Task choice and semantic interference in picture naming


Evidence from dual-task performance indicates that speakers prefer not to select simultaneous responses in picture naming and another unrelated task, suggesting a response selection bottleneck in naming. In particular, when participants respond to tones with a manual response and name pictures with superimposed semantically related or unrelated distractor words, semantic interference in naming tends to be constant across stimulus onset asynchronies (SOAs) between the tone stimulus and the pictureword stimulus. In the present study, we examine whether semantic interference in picture naming depends on SOA in case of a task choice (naming the picture vs reading the word of a pictureword stimulus) based on tones. This situation requires concurrent processing of the tone stimulus and the pictureword stimulus, but not a manual response to the tones. On each trial, participants either named a picture or read aloud a word depending on the pitch of a tone, which was presented simultaneously with pictureword onset or 350 ms or 1000 ms before pictureword onset. Semantic interference was present with tone pre-exposure, but absent when tone and picture-word stimulus were presented simultaneously. Against the background of the available studies, these results support an account according to which speakers tend to avoid concurrent response selection, but can engage in other types of concurrent processing, such as task choices.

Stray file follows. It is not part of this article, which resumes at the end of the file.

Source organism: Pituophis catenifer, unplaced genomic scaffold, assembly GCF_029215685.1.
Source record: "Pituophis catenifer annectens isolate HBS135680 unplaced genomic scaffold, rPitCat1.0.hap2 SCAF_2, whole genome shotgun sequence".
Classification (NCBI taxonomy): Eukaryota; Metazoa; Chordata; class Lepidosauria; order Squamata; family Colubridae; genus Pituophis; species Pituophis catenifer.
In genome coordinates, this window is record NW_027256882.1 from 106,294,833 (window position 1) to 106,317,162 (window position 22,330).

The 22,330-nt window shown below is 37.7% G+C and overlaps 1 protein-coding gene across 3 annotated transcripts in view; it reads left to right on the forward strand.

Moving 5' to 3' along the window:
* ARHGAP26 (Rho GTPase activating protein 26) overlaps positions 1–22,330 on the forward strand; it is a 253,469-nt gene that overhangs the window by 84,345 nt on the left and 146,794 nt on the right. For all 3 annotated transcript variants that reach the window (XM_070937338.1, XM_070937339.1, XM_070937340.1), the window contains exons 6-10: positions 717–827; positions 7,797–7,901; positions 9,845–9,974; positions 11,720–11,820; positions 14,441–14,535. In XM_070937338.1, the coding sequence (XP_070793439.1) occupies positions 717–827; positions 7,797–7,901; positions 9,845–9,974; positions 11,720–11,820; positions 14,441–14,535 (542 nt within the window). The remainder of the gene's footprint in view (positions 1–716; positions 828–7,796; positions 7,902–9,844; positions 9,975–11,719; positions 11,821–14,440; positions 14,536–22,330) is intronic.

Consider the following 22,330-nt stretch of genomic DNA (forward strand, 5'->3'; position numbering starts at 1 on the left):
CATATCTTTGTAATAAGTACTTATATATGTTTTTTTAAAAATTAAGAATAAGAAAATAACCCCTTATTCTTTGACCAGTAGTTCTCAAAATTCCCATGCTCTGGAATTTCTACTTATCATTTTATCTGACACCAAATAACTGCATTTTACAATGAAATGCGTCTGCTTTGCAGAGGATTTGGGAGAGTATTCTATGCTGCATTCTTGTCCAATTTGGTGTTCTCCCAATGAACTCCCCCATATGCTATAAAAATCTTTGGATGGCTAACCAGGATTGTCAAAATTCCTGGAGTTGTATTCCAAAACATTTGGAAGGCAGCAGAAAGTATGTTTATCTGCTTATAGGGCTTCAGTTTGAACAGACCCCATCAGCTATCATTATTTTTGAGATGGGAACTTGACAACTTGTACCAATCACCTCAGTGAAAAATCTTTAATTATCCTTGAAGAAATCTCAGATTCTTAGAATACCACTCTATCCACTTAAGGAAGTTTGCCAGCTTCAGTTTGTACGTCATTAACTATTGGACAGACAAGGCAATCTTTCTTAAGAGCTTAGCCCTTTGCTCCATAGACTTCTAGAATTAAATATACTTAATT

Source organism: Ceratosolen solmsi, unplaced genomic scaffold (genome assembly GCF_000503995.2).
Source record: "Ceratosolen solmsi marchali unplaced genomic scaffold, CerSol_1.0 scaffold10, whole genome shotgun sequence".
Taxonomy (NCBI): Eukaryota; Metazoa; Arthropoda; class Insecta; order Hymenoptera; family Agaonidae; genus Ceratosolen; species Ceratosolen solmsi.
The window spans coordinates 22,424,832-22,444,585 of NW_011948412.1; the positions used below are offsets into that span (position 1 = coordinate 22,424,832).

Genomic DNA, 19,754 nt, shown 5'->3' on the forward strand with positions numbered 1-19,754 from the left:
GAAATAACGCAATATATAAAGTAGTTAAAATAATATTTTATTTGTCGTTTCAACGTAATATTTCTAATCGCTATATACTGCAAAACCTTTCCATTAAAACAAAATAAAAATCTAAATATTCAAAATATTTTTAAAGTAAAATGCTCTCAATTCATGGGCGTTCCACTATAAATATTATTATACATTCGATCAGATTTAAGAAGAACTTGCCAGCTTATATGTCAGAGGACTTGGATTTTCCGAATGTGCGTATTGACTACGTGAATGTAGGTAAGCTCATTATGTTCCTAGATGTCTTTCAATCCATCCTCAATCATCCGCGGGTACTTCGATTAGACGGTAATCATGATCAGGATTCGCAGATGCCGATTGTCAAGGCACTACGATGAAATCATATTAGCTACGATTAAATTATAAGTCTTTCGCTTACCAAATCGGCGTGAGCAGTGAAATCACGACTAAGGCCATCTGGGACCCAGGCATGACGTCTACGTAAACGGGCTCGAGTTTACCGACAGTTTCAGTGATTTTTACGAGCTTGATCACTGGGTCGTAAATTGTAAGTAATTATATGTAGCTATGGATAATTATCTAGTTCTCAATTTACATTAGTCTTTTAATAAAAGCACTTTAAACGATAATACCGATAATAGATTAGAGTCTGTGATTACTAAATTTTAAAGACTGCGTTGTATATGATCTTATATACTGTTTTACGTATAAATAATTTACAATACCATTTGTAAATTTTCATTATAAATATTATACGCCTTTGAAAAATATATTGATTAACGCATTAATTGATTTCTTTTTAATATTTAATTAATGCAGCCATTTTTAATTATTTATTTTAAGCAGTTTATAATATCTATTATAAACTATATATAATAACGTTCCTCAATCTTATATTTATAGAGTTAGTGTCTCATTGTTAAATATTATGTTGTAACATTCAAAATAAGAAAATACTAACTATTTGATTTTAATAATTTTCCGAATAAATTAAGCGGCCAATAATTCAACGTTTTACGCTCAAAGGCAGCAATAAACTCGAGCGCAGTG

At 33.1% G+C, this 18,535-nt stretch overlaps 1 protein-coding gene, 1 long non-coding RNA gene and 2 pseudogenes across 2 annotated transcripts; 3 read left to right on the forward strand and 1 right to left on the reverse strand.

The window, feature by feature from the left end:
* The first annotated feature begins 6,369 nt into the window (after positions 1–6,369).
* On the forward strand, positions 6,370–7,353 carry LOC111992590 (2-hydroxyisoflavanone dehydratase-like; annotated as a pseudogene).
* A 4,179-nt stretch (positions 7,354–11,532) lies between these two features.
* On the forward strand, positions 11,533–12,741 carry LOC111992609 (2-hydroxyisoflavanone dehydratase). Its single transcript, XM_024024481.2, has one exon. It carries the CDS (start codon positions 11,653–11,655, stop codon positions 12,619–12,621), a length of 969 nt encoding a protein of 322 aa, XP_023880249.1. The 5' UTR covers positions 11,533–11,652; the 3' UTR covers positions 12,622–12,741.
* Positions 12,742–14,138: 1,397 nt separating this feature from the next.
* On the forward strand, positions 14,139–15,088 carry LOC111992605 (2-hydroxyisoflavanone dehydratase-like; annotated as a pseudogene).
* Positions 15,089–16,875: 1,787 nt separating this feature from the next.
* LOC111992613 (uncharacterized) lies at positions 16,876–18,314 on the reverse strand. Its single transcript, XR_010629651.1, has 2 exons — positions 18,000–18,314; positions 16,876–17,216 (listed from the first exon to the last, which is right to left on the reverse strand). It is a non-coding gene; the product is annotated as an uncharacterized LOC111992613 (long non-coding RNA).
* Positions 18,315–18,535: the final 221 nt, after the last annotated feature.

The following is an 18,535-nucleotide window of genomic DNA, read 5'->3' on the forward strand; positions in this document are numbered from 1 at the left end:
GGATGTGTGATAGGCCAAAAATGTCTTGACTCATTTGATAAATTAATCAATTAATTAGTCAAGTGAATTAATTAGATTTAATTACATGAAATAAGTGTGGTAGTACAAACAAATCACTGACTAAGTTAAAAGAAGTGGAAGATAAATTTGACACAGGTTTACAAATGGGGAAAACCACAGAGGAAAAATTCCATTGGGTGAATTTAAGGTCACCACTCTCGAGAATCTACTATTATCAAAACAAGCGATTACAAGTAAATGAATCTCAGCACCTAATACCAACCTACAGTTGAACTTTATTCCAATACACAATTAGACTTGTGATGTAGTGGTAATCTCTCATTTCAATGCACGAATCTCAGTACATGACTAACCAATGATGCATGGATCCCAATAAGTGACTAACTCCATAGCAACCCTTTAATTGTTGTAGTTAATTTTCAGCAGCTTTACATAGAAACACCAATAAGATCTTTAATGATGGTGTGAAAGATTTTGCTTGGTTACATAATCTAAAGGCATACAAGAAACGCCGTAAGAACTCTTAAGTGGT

In: Acta Psychologica, 157, 13-22

Rejection history:

Journal Outcome Reason
Psychonomic Bulletin & Review Rejected after reviews (which took longer than 6 months) One reviewer had seriously major concerns